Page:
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Print Edition> Nation
UPDATED: April 27, 2012 NO. 18 MAY 3, 2012
Feeding a Populous Country
A shortage of labor and land holds back Chinese agriculture
By Yin Pumin

NEW SEEDS OF HOPE: An old farmer works at his farmland in the suburb of Nanning, southwest China's Guangxi Zhuang Autonomous Region, on May 14, 2011 (HUANG XIAOBANG)

China's grain imports in 2011 surpassed 61 million tons, indicating that its overall self-sufficiency rate in grain was less than 90 percent.

For the past few years, China has insisted that, to ensure national food security, 95 percent is the bottom line of the country's grain self-sufficiency requirement.

"But now the volume of imported grain has reached 10.7 percent of the domestic grain output. I am afraid this will affect grain security if the imported amount keeps increasing," said Chen Xiwen, Director of the Office for the Communist Party of China (CPC) Central Committee's Leading Group on Rural Work, in March.

The supply of other major agricultural produce in China also depends increasingly on the international market. According to Customs statistics, China imported about 4 million tons of corn from the United States and 52.6 million tons of soybeans from overseas markets in 2011.

To avoid becoming too reliant on imports, Chen suggested that the country increase its grain output by protecting arable land and further improving agriculture through science and technology.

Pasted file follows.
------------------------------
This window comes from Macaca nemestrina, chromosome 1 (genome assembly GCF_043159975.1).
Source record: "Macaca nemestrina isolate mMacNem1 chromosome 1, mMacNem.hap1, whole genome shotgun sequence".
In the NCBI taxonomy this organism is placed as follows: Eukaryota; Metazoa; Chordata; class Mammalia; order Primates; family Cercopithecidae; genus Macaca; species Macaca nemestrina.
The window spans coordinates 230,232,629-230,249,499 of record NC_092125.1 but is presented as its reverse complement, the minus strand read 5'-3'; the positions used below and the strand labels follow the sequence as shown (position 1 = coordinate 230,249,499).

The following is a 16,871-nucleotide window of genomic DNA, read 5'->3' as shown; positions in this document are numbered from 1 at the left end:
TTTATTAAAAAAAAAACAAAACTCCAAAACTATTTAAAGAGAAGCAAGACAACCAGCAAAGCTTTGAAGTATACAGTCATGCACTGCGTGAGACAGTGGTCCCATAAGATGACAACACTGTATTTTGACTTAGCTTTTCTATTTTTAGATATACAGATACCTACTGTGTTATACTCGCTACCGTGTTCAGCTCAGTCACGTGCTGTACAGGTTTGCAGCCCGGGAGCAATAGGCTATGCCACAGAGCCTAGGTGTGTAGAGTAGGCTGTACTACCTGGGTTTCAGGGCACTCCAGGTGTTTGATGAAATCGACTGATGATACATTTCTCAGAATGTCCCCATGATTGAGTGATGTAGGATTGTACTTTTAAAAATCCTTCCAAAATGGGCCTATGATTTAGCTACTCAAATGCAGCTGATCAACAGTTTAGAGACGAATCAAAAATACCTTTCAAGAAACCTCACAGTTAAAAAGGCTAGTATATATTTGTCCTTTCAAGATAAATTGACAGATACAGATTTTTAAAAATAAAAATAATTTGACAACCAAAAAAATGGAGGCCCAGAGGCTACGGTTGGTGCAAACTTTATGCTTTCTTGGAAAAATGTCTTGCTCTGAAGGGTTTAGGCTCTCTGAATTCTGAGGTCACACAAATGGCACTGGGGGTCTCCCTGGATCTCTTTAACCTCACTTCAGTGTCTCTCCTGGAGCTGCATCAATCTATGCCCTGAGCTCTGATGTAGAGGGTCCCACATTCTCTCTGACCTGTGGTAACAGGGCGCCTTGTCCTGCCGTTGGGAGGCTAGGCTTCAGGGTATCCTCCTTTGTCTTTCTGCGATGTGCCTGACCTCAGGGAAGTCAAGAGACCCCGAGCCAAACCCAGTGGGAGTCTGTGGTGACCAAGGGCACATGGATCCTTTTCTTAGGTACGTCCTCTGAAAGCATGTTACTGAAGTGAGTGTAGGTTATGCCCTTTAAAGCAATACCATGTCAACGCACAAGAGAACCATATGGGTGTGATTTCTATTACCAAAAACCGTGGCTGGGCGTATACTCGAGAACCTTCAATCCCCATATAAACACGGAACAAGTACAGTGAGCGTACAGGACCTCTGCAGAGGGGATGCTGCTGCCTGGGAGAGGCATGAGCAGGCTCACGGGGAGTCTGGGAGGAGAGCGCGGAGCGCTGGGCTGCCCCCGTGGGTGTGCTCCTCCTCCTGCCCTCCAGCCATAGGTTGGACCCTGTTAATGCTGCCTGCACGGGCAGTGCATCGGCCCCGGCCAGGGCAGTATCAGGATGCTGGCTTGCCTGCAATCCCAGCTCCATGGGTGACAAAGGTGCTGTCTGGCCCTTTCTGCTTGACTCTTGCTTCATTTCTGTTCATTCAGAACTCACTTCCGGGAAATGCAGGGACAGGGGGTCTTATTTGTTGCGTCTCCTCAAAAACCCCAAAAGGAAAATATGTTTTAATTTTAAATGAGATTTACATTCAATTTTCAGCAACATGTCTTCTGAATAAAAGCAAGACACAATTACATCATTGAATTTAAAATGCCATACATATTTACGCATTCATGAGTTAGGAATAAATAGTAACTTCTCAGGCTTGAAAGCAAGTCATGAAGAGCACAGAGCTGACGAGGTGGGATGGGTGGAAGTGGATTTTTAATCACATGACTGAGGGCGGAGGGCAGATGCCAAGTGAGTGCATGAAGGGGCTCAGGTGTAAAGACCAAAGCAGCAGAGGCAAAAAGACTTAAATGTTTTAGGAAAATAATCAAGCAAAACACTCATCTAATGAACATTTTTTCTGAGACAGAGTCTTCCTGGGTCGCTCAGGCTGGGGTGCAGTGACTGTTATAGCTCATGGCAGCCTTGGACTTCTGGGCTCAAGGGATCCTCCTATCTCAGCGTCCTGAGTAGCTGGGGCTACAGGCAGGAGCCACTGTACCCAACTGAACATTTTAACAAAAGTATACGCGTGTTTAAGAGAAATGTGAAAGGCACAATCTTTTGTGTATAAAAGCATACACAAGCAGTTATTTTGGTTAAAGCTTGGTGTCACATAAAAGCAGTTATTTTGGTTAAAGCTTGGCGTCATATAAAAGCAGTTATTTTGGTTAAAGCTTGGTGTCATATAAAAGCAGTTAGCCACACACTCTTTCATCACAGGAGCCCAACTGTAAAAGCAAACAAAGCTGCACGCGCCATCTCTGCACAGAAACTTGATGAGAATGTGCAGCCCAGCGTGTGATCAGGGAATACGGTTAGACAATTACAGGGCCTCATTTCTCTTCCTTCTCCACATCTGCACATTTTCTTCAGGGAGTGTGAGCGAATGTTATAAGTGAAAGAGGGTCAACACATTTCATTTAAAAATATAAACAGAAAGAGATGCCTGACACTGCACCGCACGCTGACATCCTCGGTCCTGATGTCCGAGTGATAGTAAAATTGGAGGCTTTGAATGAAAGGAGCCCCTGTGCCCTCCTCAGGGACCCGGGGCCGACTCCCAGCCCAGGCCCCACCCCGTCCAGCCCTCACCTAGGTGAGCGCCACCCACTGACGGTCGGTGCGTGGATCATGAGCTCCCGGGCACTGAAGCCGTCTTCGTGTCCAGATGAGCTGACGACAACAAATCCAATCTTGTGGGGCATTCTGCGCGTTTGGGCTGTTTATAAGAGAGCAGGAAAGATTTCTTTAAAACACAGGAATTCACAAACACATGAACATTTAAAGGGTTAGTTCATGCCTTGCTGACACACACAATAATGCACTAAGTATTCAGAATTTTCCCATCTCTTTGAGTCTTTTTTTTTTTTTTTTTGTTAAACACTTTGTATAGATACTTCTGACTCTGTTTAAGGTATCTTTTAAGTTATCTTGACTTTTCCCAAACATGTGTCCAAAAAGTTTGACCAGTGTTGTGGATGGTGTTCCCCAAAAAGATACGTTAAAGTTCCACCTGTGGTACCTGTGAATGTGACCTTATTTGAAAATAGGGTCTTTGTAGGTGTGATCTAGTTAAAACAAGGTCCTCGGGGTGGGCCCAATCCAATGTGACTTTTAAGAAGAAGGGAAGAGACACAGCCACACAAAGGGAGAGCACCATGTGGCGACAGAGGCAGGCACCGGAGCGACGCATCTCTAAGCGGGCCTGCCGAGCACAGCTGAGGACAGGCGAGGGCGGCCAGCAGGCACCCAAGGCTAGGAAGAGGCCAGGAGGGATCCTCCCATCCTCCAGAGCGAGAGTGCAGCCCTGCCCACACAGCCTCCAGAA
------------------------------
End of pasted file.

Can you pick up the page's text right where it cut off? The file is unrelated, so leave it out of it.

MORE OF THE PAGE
Preserving farmland

Despite the country's enormous demand for grain, farmland in China has shrunk over the past decade.

According to the Ministry of Land and Resources (MLR), China's farmland has shrunk by more than 8 million hectares since 1997. In August last year, China had less than 121.7 million hectares of arable land, MLR figures showed.

To ensure grain security, China has set a "redline" to guarantee its arable land never falls below 120 million hectares.

Land use sanctioned by local governments to construct projects such as golf courses, railways and industrial parks, is an obstacle to the nation's farmland preservation, according to the ministry.

"Local governments' reliance on land transfer as a major revenue source poses a threat to the country's grain security," Chen said. He pointed out that some local governments are using the name "land reform" to expropriate arable land, causing the amount of available arable land to decrease in quantity and quality.

According to the MLR, the area of land use projects that violate state farmland preservation policies surged 11 percent year on year to 16,400 hectares in the first nine months of 2011.

Environmental pollution from the excessive use of agricultural chemicals and the inappropriate disposal of heavy metal has also taken its toll.

Heavy metal pollution has so far damaged approximately 10 percent of the country's farmland and caused the loss of 12 million tons of grain every year, according to research by the Institute of Geographic Sciences and Natural Resources Research of the Chinese Academy of Sciences (CAS).

In 2011, China restored a total of 300,000 hectares of farmland and developed 4 million hectares of high-quality farmland, according to MLR data.

The ministry plans to add 27 million hectares of high-quality farmland throughout the country by the end of 2015. "The Central Government has attached great importance to preserving farmland and local governments have also enhanced their efforts to protect farmland in recent years," Xu said.

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